Penn Not Going to Make Big Deal About Chinese Repression of Academic Freedom
The Daily Pennsylvanian reports about concerns on Penn campus about Xia Yeliang, a professor at Peking University’s School of Economics who recently lost his contract with that university, purportedly because of his pro-democracy work in that country. Why is this Penn’s concern? Because it is a “partner university” with Peking, with close ties to Wharton School, the School of Dental Medicine and Penn Nursing.
The DP explains:
In 2008, Xia signed a petition demanding changes to China’s single-party Communist rule. In 2009, he wrote an open letter criticizing then-head of China’s Propaganda Ministry, Liu Yunshan, for which Peking University asked him to confess to wrongdoings. He did not agree to the university’s demands.
More recently, Xia has criticized Chinese President Xi Jinping’s new catchphrase that promotes a “Chinese Dream.”
Penn’s Faculty Senate Chair Dwight Jaggard said in an email that Xia’s firing has not come up in meetings of the Penn Faculty Senate Executive Committee, but he would be “personally disappointed if his reported expulsion from Peking University was due to his speech, research or views.”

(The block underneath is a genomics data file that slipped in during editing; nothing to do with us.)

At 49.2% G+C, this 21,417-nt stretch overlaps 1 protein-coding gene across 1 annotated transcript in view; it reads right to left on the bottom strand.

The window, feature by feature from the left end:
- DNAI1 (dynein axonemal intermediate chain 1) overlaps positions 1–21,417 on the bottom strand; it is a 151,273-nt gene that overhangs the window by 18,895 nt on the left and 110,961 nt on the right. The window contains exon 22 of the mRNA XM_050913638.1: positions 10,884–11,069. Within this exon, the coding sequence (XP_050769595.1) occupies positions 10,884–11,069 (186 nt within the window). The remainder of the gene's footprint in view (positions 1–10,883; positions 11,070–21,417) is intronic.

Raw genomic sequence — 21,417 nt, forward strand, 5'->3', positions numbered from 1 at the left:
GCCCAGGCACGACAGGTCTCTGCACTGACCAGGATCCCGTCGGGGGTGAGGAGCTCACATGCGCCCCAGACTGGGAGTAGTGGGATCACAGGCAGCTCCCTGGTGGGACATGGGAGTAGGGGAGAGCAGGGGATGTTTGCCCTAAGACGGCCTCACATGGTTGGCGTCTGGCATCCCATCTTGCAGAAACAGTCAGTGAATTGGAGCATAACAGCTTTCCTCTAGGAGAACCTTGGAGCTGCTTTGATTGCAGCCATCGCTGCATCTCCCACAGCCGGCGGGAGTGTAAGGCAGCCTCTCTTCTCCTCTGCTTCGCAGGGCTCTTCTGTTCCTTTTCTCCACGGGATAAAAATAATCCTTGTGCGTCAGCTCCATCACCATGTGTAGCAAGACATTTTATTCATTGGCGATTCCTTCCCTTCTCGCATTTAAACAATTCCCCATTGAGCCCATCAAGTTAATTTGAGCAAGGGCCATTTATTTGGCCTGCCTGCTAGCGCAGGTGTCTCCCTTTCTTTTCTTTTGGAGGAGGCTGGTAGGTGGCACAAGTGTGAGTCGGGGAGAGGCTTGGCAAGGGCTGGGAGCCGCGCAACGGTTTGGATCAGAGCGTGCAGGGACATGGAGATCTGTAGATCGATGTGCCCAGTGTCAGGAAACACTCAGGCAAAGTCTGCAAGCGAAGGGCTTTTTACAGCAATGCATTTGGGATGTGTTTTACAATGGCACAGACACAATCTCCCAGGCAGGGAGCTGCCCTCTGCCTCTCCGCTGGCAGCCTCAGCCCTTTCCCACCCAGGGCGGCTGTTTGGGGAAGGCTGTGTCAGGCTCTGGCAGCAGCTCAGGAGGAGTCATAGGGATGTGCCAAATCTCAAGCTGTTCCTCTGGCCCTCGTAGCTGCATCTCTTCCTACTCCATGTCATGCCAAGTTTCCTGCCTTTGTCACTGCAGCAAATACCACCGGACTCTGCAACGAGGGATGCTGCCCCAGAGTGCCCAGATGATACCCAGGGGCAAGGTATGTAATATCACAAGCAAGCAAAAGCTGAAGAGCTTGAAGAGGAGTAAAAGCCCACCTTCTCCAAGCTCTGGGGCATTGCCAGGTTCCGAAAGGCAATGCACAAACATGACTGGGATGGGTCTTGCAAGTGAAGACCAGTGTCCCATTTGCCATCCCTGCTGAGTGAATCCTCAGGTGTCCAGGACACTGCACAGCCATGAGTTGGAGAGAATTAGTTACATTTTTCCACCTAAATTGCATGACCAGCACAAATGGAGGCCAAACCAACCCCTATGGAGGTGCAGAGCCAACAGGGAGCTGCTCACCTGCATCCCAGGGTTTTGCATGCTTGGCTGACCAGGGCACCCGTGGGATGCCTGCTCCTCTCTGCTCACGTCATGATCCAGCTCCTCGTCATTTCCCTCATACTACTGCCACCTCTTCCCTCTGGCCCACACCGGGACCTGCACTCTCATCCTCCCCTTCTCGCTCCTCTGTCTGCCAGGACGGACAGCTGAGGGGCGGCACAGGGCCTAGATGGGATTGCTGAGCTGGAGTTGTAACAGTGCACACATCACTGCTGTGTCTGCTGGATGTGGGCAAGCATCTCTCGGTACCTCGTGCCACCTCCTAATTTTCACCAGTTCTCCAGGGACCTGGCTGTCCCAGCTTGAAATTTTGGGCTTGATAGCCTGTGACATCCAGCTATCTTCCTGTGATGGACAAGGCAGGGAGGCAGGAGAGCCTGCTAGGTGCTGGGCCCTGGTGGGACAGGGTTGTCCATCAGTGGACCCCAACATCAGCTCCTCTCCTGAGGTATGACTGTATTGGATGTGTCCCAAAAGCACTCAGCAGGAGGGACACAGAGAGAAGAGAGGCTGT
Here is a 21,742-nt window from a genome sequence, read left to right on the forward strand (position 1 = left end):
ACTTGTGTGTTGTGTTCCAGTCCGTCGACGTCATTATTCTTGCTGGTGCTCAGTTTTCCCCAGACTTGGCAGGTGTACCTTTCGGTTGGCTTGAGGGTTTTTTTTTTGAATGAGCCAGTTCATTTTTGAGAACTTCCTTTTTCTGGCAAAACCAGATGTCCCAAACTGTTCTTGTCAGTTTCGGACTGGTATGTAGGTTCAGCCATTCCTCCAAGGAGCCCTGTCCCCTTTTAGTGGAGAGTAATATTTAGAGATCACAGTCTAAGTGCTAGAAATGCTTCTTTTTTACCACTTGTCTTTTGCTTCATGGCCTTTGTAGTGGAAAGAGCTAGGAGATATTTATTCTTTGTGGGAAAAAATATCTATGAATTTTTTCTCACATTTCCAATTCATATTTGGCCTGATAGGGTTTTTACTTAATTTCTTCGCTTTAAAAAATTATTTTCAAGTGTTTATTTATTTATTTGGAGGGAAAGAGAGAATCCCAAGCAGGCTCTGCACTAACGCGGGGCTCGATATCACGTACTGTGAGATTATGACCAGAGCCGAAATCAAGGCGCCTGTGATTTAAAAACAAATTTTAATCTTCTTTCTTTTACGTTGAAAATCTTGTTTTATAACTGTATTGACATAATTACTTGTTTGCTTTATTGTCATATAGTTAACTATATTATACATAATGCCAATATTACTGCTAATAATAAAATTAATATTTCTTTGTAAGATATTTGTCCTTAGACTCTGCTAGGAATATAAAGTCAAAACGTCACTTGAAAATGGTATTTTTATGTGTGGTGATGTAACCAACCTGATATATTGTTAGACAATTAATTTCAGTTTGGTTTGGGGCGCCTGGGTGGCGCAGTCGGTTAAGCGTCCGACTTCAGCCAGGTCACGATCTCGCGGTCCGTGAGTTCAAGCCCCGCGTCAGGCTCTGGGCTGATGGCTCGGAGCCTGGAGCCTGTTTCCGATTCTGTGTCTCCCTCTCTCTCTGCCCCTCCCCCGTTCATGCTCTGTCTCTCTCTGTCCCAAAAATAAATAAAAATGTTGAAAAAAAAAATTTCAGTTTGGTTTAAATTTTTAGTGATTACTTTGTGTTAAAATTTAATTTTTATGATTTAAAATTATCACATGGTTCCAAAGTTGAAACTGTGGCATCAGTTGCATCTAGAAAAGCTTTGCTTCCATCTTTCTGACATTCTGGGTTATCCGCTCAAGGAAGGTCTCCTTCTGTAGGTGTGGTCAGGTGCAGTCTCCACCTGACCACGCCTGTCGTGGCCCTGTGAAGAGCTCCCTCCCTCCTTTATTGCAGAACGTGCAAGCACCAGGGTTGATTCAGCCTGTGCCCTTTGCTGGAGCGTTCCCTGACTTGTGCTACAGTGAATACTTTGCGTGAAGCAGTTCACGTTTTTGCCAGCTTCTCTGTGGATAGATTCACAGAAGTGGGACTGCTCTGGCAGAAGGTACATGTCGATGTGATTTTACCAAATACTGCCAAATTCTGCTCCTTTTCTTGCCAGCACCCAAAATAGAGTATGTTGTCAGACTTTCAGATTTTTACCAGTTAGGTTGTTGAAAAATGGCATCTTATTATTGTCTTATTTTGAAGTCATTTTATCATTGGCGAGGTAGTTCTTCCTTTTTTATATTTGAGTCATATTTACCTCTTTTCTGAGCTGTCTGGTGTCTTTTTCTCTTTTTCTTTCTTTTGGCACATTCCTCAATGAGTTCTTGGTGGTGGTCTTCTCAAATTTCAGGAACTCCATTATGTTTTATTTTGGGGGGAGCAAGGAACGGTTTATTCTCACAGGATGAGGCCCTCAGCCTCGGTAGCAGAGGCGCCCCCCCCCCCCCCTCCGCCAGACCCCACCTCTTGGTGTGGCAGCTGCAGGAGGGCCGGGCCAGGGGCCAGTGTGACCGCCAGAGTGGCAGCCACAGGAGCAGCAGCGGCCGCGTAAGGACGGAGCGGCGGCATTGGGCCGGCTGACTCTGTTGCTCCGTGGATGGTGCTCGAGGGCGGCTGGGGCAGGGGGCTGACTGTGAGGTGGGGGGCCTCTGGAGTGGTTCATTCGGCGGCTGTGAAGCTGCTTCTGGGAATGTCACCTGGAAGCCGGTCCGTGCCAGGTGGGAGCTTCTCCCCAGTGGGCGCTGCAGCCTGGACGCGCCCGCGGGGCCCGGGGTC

A graduate student at Penn, who asked to remain anonymous because she had previously worked at Peking University, said she would like to see Penn respond to the issue.
“I don’t know how or should the University respond,” she said. “But I have more expectations from [Penn President] Amy Gutmann. We don’t have to threaten and say we will stop working with PKU, but maybe a word of concern. I look up to Amy Gutmann as a scholar and higher education leader, so I would like to know what she would say on issues like this.”
Academic freedom is a paramount value for American scholars. Will they defend it abroad, as well?